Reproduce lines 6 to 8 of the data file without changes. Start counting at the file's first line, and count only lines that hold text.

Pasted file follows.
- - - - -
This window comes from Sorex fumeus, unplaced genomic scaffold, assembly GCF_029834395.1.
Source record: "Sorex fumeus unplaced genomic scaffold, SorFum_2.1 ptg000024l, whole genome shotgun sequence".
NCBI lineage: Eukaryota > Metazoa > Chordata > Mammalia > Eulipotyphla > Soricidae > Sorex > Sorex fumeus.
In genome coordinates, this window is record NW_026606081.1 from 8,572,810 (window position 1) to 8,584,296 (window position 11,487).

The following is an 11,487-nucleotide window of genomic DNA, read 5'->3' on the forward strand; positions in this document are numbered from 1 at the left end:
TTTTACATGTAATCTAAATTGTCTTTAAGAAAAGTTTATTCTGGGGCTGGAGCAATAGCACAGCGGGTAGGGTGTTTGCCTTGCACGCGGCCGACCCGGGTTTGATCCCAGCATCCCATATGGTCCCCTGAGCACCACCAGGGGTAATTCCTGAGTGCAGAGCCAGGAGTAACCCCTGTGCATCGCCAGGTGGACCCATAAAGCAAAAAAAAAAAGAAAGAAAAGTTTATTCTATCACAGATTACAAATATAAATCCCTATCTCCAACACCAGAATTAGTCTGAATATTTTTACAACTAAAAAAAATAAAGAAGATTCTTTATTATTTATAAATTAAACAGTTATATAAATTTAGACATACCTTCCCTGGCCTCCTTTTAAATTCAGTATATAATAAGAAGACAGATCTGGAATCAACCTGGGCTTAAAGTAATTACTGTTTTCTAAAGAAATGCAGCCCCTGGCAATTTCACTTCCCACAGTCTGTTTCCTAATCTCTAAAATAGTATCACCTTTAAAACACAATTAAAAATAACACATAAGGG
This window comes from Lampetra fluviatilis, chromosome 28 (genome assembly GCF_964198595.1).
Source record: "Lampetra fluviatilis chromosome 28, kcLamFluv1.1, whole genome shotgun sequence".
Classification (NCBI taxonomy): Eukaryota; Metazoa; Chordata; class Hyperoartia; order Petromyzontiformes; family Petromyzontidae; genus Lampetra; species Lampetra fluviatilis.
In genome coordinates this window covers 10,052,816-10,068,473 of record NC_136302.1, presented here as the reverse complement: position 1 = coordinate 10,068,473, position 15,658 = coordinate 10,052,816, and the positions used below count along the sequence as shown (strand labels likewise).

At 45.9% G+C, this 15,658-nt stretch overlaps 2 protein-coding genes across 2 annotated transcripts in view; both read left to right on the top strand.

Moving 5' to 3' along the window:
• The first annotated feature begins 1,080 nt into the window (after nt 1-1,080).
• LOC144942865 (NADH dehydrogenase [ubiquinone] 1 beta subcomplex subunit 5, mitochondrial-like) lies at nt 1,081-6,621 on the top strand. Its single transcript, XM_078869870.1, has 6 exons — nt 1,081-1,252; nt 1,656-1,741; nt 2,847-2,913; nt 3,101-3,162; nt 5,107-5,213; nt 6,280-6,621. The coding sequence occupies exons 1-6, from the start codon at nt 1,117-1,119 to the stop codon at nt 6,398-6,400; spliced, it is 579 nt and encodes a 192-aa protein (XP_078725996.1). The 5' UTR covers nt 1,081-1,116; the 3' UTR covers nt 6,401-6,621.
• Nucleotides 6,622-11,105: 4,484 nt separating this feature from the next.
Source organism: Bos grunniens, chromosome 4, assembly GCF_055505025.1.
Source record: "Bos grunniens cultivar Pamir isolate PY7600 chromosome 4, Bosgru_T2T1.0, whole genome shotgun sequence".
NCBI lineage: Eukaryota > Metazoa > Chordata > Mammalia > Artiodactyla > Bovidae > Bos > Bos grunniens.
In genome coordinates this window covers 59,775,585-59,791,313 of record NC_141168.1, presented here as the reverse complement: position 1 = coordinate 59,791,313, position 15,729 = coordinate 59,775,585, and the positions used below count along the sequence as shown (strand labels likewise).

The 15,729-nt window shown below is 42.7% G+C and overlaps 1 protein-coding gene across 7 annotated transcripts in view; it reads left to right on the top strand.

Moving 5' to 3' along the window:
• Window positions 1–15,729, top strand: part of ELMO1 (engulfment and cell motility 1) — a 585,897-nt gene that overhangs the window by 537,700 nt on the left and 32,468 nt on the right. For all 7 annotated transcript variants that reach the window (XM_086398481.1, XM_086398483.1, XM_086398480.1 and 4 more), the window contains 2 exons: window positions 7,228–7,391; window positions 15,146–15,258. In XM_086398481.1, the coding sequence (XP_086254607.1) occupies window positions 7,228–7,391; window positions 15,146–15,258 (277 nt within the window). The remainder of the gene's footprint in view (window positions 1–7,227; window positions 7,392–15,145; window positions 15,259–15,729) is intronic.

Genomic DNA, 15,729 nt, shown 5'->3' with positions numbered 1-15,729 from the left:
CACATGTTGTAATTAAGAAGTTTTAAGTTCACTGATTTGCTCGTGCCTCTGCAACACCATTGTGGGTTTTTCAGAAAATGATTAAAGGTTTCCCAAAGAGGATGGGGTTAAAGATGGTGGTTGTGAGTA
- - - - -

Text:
TTTTACATGTAATCTAAATTGTCTTTAAGAAAAGTTTATTCTGGGGCTGGAGCAATAGCACAGCGGGTAGGGTGTTTGCCTTGCACGCGGCCGACCCGGGTTTGATCCCAGCATCCCATATGGTCCCCTGAGCACCACCAGGGGTAATTCCTGAGTGCAGAGCCAGGAGTAACCCCTGTGCATCGCCAGGTGGACCCATAAAGCAAAAAAAAAAAGAAAGAAAAGTTTATTCTATCACAGATTACAAATATAAATCCCTATCTCCAACACCAGAATTAGTCTGAATATTTTTACAACTAAAAAAAATAAAGAAGATTCTTTATTATTTATAAATTAAACAGTTATATAAATTTAGACATACCTTCCCTGGCCTCCTTTTAAATTCAGTATATAATAAGAAGACAGATCTGGAATCAACCTGGGCTTAAAGTAATTACTGTTTTCTAAAGAAATGCAGCCCCTGGCAATTTCACTTCCCACAGTCTGTTTCCTAATCTCTAAAATAGTATCACCTTTAAAACACAATTAAAAATAACACATAAGGG
This window comes from Lampetra fluviatilis, chromosome 28 (genome assembly GCF_964198595.1).
Source record: "Lampetra fluviatilis chromosome 28, kcLamFluv1.1, whole genome shotgun sequence".